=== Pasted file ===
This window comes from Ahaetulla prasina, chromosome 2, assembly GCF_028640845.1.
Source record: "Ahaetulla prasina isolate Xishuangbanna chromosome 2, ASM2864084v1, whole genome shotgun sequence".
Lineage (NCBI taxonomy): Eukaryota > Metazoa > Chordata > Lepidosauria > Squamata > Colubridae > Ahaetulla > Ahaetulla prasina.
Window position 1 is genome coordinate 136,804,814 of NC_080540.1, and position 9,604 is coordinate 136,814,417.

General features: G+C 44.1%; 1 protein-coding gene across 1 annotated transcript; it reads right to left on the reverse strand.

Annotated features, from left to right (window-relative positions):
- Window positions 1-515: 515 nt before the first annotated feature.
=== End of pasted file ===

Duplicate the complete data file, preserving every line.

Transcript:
This window comes from Ahaetulla prasina, chromosome 2, assembly GCF_028640845.1.
Source record: "Ahaetulla prasina isolate Xishuangbanna chromosome 2, ASM2864084v1, whole genome shotgun sequence".
Lineage (NCBI taxonomy): Eukaryota > Metazoa > Chordata > Lepidosauria > Squamata > Colubridae > Ahaetulla > Ahaetulla prasina.
Window position 1 is genome coordinate 136,804,814 of NC_080540.1, and position 9,604 is coordinate 136,814,417.

General features: G+C 44.1%; 1 protein-coding gene across 1 annotated transcript; it reads right to left on the reverse strand.

Annotated features, from left to right (window-relative positions):
- Window positions 1-515: 515 nt before the first annotated feature.